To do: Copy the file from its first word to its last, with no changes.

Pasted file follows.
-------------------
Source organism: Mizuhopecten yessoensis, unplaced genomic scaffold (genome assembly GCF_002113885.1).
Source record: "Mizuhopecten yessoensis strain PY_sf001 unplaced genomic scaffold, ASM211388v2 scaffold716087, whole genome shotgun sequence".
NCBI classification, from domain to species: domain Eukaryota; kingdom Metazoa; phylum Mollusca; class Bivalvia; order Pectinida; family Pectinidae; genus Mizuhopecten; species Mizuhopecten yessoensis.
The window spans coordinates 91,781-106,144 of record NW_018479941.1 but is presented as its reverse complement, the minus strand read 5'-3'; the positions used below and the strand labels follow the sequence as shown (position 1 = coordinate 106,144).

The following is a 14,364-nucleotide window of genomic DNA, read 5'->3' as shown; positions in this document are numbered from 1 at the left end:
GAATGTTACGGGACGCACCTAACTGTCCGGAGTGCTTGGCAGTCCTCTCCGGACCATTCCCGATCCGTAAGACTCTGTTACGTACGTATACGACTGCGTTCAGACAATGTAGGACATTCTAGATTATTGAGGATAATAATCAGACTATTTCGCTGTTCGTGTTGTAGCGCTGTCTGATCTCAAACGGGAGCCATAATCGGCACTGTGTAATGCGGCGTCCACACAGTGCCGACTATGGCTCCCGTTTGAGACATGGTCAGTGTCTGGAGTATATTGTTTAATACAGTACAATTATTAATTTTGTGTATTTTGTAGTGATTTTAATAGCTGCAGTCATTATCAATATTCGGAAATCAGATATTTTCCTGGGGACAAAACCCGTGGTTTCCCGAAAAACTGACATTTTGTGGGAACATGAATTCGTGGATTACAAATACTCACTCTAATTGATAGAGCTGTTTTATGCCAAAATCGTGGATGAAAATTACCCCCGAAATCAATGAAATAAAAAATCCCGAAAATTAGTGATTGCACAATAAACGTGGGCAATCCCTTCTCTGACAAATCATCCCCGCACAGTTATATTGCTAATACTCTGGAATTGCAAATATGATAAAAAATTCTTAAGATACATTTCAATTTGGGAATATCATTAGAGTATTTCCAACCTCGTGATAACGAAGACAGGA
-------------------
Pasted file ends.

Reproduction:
Source organism: Mizuhopecten yessoensis, unplaced genomic scaffold (genome assembly GCF_002113885.1).
Source record: "Mizuhopecten yessoensis strain PY_sf001 unplaced genomic scaffold, ASM211388v2 scaffold716087, whole genome shotgun sequence".
NCBI classification, from domain to species: domain Eukaryota; kingdom Metazoa; phylum Mollusca; class Bivalvia; order Pectinida; family Pectinidae; genus Mizuhopecten; species Mizuhopecten yessoensis.
The window spans coordinates 91,781-106,144 of record NW_018479941.1 but is presented as its reverse complement, the minus strand read 5'-3'; the positions used below and the strand labels follow the sequence as shown (position 1 = coordinate 106,144).

The following is a 14,364-nucleotide window of genomic DNA, read 5'->3' as shown; positions in this document are numbered from 1 at the left end:
GAATGTTACGGGACGCACCTAACTGTCCGGAGTGCTTGGCAGTCCTCTCCGGACCATTCCCGATCCGTAAGACTCTGTTACGTACGTATACGACTGCGTTCAGACAATGTAGGACATTCTAGATTATTGAGGATAATAATCAGACTATTTCGCTGTTCGTGTTGTAGCGCTGTCTGATCTCAAACGGGAGCCATAATCGGCACTGTGTAATGCGGCGTCCACACAGTGCCGACTATGGCTCCCGTTTGAGACATGGTCAGTGTCTGGAGTATATTGTTTAATACAGTACAATTATTAATTTTGTGTATTTTGTAGTGATTTTAATAGCTGCAGTCATTATCAATATTCGGAAATCAGATATTTTCCTGGGGACAAAACCCGTGGTTTCCCGAAAAACTGACATTTTGTGGGAACATGAATTCGTGGATTACAAATACTCACTCTAATTGATAGAGCTGTTTTATGCCAAAATCGTGGATGAAAATTACCCCCGAAATCAATGAAATAAAAAATCCCGAAAATTAGTGATTGCACAATAAACGTGGGCAATCCCTTCTCTGACAAATCATCCCCGCACAGTTATATTGCTAATACTCTGGAATTGCAAATATGATAAAAAATTCTTAAGATACATTTCAATTTGGGAATATCATTAGAGTATTTCCAACCTCGTGATAACGAAGACAGGA